The Joplin Globe, Joplin, MO

Local News

April 18, 2013

Back-to-back siren warnings prompt calls to city authorities

JOPLIN, Mo. — For some, the sounding of back-to-back siren warnings early Thursday was eerily reminiscent of the back-to-back sirens heard on May 22, 2011, when one of the worst tornadoes in U.S. history ripped across Joplin.

But this time, only half of the city heard both warnings.

For the first time with Thursday’s severe thunderstorms, the city used a new feature it acquired when it upgraded its storm siren system last year. The city now can warn half of the city at a time.

“We have the South Zone and the North Zone,” said Keith Stammer, head of emergency management for Joplin and Jasper County.

“Last night, we warned the South Zone first and then the whole city.”

People who were unaware that the city had siren zones called the city to alert it to the fact that only half of the city’s sirens were functioning.

“People got on the phone in one part of the town where the sirens were going off and talked to people in another part of town where the sirens were not going off,” Stammer said. “The people where the sirens were not going off called to let us know their sirens were not working.”

The dividing line for the zones is 15th Street.

The sirens were sounded in response to National Weather Service reports of possible tornadic storms in the area.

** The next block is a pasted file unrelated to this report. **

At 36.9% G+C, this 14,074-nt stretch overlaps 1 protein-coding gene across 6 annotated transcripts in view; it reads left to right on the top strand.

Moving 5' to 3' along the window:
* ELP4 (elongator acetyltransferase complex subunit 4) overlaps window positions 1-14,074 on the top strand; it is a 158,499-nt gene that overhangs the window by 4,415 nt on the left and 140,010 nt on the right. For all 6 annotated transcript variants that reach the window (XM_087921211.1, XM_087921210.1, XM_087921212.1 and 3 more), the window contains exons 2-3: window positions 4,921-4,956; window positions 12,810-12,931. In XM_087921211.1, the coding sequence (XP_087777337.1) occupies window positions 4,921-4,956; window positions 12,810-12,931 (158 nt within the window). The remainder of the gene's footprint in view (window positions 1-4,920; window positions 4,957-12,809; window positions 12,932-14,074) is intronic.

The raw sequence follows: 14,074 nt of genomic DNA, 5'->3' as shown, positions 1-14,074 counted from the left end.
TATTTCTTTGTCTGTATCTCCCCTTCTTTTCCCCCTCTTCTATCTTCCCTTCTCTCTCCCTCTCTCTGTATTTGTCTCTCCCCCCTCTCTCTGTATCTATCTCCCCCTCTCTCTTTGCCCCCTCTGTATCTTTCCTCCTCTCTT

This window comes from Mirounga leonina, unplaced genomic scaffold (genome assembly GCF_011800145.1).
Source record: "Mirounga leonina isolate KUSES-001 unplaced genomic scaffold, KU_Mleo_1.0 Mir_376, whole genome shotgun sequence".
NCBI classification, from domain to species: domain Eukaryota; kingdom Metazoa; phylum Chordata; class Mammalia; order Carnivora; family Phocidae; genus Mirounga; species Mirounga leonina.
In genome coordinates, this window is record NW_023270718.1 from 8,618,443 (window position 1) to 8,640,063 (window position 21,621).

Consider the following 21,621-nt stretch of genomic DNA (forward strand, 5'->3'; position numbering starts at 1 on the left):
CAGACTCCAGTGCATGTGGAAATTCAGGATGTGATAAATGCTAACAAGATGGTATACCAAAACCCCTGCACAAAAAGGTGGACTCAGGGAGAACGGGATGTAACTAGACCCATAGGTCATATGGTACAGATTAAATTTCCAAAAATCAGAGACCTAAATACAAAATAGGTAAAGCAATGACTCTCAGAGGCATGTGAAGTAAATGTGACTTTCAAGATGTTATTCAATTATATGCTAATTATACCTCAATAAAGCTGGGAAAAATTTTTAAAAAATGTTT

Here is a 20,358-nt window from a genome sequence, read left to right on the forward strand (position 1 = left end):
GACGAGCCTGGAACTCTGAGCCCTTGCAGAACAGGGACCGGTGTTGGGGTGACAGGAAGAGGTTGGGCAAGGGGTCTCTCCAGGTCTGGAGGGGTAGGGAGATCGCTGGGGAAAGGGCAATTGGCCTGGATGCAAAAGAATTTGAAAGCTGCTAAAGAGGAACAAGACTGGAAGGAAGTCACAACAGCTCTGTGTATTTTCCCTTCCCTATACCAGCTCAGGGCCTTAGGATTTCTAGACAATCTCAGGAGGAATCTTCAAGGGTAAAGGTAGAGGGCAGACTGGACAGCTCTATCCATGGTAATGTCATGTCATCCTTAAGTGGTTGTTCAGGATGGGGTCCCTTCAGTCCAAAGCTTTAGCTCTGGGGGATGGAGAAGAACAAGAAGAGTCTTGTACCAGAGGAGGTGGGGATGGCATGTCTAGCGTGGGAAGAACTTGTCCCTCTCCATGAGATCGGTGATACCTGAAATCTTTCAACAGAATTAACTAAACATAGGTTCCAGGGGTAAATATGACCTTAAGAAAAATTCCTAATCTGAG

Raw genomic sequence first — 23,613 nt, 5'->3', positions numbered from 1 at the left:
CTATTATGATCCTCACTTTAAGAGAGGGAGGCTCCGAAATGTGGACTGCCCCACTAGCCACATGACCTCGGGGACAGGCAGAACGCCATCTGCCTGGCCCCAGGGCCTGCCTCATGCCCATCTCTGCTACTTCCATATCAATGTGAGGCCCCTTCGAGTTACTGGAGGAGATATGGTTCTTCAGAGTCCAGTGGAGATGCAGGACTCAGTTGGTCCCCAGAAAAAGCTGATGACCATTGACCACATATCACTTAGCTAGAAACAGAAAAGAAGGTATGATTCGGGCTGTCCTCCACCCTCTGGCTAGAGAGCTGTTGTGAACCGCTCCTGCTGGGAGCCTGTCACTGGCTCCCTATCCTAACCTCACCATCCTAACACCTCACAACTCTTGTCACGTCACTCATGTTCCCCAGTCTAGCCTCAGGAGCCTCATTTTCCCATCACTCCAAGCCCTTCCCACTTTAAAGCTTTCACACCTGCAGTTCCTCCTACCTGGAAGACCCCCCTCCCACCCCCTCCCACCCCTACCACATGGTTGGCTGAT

The first siren activation was at 1:28 a.m. Thursday for the south side of the city after officials received a weather service report of a tornadic storm in northern Newton County. The storm had tracked from Grove, Okla., where three houses were destroyed by rotating winds.

“You frequently see rotating winds on radar in storms, but this was showing a debris ball in the air,” Stammer said. “That heightened everyone’s concern when that storm moved into Newton County.”

The sirens were activated again at 1:43 a.m. when a segment of the storm from Grove expanded and appeared to be tornadic near the Iron Gates area on the west side of Joplin. In that instance, all of the city’s sirens were sounded.

Having warning zones within a city is an emerging trend, Stammer said.

In Baxter Springs, Kan., and Webb City, residents took shelter in substantial buildings that were opened to the public.

In Baxter Springs, a woman said she woke up her three daughters after hearing sirens and drove to a church that had been designated as a shelter, only to find its doors locked and people waiting outside in the rain. The woman returned to home.

Sgt. Rex Qualls, with the Baxter Springs Police Department, said: “By the time they got the church open, there were people standing there. The key holder to the church had not had enough time to get there yet.

“You might think the key holder is across the street, but they could be across town.”

Qualls said he talked with the pastor of the church, who said it had been opened by the time the pastor arrived there. The basement of the First Assembly of God is the only shelter available to the public in Baxter Springs, Qualls said.